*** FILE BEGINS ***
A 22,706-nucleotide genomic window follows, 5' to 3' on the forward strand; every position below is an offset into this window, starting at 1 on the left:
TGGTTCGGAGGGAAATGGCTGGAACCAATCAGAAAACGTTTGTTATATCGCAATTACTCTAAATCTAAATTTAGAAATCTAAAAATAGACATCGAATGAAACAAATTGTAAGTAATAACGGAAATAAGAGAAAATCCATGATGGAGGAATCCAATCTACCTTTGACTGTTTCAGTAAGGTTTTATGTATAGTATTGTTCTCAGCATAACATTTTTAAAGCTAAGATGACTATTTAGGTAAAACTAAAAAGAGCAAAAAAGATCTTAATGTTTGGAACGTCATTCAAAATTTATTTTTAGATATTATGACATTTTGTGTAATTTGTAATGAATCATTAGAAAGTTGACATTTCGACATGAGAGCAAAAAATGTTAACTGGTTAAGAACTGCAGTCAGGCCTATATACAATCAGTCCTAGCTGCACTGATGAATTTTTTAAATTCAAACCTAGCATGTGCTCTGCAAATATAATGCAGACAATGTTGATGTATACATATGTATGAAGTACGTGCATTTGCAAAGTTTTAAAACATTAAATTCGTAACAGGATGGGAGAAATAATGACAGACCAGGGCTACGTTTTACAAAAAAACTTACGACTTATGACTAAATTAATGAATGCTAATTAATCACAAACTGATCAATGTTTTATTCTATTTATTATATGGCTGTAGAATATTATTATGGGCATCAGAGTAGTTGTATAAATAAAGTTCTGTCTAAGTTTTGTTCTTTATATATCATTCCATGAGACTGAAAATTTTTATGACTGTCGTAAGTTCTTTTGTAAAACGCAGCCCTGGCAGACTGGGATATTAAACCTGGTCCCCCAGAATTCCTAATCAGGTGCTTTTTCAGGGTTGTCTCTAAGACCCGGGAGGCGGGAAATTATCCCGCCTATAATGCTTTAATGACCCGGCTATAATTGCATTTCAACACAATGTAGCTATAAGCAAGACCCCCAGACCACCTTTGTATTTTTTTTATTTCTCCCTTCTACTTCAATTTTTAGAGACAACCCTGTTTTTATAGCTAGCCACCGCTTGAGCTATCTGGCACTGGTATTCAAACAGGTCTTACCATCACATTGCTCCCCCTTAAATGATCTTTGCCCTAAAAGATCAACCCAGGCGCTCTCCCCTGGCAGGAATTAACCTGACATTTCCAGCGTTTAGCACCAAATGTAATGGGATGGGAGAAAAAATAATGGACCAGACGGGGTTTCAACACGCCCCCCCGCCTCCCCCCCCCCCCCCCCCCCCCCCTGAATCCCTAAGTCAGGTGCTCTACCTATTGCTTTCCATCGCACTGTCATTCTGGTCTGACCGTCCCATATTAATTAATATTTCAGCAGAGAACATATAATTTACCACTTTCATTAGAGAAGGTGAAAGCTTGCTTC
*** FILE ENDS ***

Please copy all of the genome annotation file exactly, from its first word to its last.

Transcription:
A 22,706-nucleotide genomic window follows, 5' to 3' on the forward strand; every position below is an offset into this window, starting at 1 on the left:
TGGTTCGGAGGGAAATGGCTGGAACCAATCAGAAAACGTTTGTTATATCGCAATTACTCTAAATCTAAATTTAGAAATCTAAAAATAGACATCGAATGAAACAAATTGTAAGTAATAACGGAAATAAGAGAAAATCCATGATGGAGGAATCCAATCTACCTTTGACTGTTTCAGTAAGGTTTTATGTATAGTATTGTTCTCAGCATAACATTTTTAAAGCTAAGATGACTATTTAGGTAAAACTAAAAAGAGCAAAAAAGATCTTAATGTTTGGAACGTCATTCAAAATTTATTTTTAGATATTATGACATTTTGTGTAATTTGTAATGAATCATTAGAAAGTTGACATTTCGACATGAGAGCAAAAAATGTTAACTGGTTAAGAACTGCAGTCAGGCCTATATACAATCAGTCCTAGCTGCACTGATGAATTTTTTAAATTCAAACCTAGCATGTGCTCTGCAAATATAATGCAGACAATGTTGATGTATACATATGTATGAAGTACGTGCATTTGCAAAGTTTTAAAACATTAAATTCGTAACAGGATGGGAGAAATAATGACAGACCAGGGCTACGTTTTACAAAAAAACTTACGACTTATGACTAAATTAATGAATGCTAATTAATCACAAACTGATCAATGTTTTATTCTATTTATTATATGGCTGTAGAATATTATTATGGGCATCAGAGTAGTTGTATAAATAAAGTTCTGTCTAAGTTTTGTTCTTTATATATCATTCCATGAGACTGAAAATTTTTATGACTGTCGTAAGTTCTTTTGTAAAACGCAGCCCTGGCAGACTGGGATATTAAACCTGGTCCCCCAGAATTCCTAATCAGGTGCTTTTTCAGGGTTGTCTCTAAGACCCGGGAGGCGGGAAATTATCCCGCCTATAATGCTTTAATGACCCGGCTATAATTGCATTTCAACACAATGTAGCTATAAGCAAGACCCCCAGACCACCTTTGTATTTTTTTTATTTCTCCCTTCTACTTCAATTTTTAGAGACAACCCTGTTTTTATAGCTAGCCACCGCTTGAGCTATCTGGCACTGGTATTCAAACAGGTCTTACCATCACATTGCTCCCCCTTAAATGATCTTTGCCCTAAAAGATCAACCCAGGCGCTCTCCCCTGGCAGGAATTAACCTGACATTTCCAGCGTTTAGCACCAAATGTAATGGGATGGGAGAAAAAATAATGGACCAGACGGGGTTTCAACACGCCCCCCCGCCTCCCCCCCCCCCCCCCCCCCCCCCTGAATCCCTAAGTCAGGTGCTCTACCTATTGCTTTCCATCGCACTGTCATTCTGGTCTGACCGTCCCATATTAATTAATATTTCAGCAGAGAACATATAATTTACCACTTTCATTAGAGAAGGTGAAAGCTTGCTTC